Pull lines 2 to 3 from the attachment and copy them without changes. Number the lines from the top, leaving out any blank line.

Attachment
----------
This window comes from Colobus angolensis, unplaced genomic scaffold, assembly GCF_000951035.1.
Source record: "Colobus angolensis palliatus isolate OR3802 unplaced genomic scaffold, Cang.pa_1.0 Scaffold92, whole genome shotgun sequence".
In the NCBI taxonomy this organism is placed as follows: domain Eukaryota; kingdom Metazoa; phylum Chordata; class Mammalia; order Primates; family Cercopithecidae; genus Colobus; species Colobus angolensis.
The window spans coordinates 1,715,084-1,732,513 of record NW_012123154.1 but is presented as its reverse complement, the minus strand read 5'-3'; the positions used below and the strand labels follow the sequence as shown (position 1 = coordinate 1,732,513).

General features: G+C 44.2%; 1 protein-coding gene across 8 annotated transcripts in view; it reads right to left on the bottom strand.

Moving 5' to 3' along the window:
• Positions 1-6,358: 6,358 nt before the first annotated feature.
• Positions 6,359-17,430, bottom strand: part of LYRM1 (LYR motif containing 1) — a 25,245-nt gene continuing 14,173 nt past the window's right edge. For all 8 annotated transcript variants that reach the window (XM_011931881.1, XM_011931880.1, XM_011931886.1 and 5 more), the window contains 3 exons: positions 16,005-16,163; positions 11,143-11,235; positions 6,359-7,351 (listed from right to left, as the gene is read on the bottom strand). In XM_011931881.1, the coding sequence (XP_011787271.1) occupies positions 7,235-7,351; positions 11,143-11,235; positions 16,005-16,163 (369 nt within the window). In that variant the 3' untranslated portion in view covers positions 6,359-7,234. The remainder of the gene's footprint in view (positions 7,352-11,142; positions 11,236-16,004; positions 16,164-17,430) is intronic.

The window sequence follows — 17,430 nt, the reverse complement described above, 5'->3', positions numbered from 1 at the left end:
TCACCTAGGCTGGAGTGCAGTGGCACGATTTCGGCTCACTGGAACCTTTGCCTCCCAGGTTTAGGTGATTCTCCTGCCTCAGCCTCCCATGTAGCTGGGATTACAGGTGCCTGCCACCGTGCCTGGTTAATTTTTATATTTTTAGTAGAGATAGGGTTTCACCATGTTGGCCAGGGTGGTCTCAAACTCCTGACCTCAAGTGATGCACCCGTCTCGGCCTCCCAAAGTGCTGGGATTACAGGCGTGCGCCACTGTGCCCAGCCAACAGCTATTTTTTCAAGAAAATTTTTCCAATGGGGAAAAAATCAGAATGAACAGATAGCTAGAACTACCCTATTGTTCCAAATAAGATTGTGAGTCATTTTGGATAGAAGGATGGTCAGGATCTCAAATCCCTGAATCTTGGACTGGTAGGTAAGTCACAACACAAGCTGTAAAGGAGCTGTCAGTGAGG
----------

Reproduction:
Source record: "Colobus angolensis palliatus isolate OR3802 unplaced genomic scaffold, Cang.pa_1.0 Scaffold92, whole genome shotgun sequence".
In the NCBI taxonomy this organism is placed as follows: domain Eukaryota; kingdom Metazoa; phylum Chordata; class Mammalia; order Primates; family Cercopithecidae; genus Colobus; species Colobus angolensis.